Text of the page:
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A goat cheese tart with mixed greens was another nice appetizer.  Lots of onions and very tasty.

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I assume the bread was not baked at the restaurant although it was pretty good quality and it was generously provided.

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And if you have bread, you need melted butter and garlic to sop up, so we had escargots.  These were really tasty and are a good illustration of the principle that anything tastes wonderful if you put enough clarified butter and garlic on it!

Service is friendly and attentive, if a bit uninformed.  Basic questions like “What’s the soup of the day?” required a pop into the kitchen by the order-taker to answer.  It seems like the first lesson from Waitering 101 that you would know that type of information before approaching a table.

After Ben arrived we placed our orders.  The menu covers all the usual suspects of French cooking without any specific regional focus or stylistic emphasis. 

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One interesting thing was the availability of duck confit two ways: one prepared in duck fat for 6 hours, the other for 12 (if I have my numbers right).  The second one, which Tawn ordered, was saltier than normal and had a “gamey” flavor.  It was  quite good with a moist interior and crunchy exterior and was worth coming back for.

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Ben had the beef stew, which was flavorful and very tender.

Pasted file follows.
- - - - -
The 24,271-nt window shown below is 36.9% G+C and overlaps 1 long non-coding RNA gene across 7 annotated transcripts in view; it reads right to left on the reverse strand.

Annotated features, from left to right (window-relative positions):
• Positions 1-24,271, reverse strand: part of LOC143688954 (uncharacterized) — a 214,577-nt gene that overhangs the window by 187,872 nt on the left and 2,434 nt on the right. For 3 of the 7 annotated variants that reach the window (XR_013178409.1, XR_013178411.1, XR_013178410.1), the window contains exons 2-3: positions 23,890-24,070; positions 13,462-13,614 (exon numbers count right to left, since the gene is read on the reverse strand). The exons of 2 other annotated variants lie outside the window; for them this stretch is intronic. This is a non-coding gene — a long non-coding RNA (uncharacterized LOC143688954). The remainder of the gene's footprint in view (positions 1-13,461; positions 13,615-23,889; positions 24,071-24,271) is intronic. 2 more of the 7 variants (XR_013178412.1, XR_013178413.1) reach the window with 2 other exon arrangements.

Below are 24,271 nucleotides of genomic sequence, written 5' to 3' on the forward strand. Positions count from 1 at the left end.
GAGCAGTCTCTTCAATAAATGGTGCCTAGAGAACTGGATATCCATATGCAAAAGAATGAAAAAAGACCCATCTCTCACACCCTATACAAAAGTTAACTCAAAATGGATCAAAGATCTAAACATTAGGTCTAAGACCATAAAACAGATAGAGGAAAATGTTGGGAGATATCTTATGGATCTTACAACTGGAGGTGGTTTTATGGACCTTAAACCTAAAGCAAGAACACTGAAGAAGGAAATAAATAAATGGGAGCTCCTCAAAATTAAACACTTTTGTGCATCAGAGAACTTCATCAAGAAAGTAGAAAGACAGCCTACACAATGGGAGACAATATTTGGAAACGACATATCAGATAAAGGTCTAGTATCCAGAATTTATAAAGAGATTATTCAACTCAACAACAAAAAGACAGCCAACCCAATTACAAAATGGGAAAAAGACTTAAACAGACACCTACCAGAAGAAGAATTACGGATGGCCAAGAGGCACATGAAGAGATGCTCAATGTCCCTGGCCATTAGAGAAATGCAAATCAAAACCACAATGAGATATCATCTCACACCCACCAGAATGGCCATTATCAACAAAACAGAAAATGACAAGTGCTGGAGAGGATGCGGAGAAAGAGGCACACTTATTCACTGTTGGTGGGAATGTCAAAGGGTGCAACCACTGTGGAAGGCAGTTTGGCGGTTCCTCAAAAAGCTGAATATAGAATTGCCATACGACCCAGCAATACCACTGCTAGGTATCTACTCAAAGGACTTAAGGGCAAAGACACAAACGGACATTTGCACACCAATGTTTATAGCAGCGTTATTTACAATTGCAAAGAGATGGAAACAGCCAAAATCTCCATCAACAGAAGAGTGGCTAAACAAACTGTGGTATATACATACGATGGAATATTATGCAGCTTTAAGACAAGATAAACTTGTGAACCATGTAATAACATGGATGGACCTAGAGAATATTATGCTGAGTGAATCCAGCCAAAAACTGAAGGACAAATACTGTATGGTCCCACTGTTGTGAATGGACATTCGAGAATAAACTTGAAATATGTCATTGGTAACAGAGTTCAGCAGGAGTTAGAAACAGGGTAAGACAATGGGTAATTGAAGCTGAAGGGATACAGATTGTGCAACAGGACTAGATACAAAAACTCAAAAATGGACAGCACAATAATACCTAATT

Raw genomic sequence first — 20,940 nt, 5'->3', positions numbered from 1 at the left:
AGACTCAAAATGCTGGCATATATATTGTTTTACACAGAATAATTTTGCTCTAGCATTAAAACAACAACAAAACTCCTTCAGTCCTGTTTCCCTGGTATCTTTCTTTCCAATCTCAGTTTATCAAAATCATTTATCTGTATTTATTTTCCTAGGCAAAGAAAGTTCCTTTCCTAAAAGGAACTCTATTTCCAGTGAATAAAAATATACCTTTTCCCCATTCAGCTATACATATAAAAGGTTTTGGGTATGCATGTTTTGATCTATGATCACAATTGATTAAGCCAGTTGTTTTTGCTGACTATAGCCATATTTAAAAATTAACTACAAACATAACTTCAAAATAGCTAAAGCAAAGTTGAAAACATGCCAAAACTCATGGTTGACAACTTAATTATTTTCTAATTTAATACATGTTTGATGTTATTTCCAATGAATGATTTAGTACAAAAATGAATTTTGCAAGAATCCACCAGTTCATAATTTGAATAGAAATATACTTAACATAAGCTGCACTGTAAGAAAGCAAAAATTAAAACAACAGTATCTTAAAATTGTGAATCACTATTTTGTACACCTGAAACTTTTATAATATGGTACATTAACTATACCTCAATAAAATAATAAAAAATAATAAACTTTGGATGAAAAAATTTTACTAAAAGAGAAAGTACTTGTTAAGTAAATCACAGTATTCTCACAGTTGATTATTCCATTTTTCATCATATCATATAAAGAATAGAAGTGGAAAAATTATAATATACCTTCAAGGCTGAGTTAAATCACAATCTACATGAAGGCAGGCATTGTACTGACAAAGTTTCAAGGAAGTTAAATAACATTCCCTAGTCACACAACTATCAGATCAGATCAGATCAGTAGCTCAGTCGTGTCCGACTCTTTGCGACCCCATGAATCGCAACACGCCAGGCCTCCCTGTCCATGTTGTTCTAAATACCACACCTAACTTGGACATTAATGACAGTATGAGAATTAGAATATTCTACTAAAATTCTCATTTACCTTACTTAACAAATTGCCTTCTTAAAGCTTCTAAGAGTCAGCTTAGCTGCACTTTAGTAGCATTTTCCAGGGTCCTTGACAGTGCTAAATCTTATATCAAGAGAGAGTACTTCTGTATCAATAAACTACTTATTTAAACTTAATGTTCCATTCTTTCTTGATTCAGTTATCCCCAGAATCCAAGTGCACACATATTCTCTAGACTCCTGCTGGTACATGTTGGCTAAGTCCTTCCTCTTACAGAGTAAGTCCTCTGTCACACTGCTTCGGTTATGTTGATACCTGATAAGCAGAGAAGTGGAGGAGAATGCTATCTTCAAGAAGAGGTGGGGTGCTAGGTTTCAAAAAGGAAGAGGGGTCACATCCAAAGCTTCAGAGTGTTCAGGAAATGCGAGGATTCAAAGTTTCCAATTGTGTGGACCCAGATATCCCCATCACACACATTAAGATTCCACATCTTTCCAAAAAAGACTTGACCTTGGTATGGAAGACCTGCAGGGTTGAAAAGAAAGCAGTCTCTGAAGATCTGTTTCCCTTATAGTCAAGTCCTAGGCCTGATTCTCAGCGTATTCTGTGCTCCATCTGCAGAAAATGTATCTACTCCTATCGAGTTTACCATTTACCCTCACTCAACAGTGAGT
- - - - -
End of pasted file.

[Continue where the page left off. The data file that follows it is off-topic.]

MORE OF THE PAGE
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I had the lamb shoulder, which was also tender and flavorful although it had sort of a “one note” nature to it and could have used something – a few olives, maybe? – to distinguish it.

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The lamb came with a side of potatoes au gratin, which were tasty but a tad undercooked.

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Jason settled for the not-very-French choice of pasta with a meat sauce, which he seemed to enjoy.

Getting pretty full, we managed to find room for a little bit of dessert, just so there would be pictures to post on my blog.  (The things we do for you… ha!)

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Tarte au citron – lemon tart.  The lemon curd was lumpy and uber-sweet without any hint of tartness that makes for a great tarte au citron.  A little over-sauced, too.  We couldn’t bring ourselves to finish this, one of the rare occasions when I leave a dessert unfinished.

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A fresh fig tart was was a pleasant find on the menu, something you don’t see often.  The figs were lovely but the base of the tart didn’t add anything to them.  The amount of saucing was appropriate, though.

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The best dessert was the tarte Tatin.  The apple was really lovely and had this luscious caramel flavor.  I’d go back just to order this dessert, despite it being lost in a sea of vanilla cream.  I wonder if a few grains of coarse sea salt sprinkled on top would have added anything to it?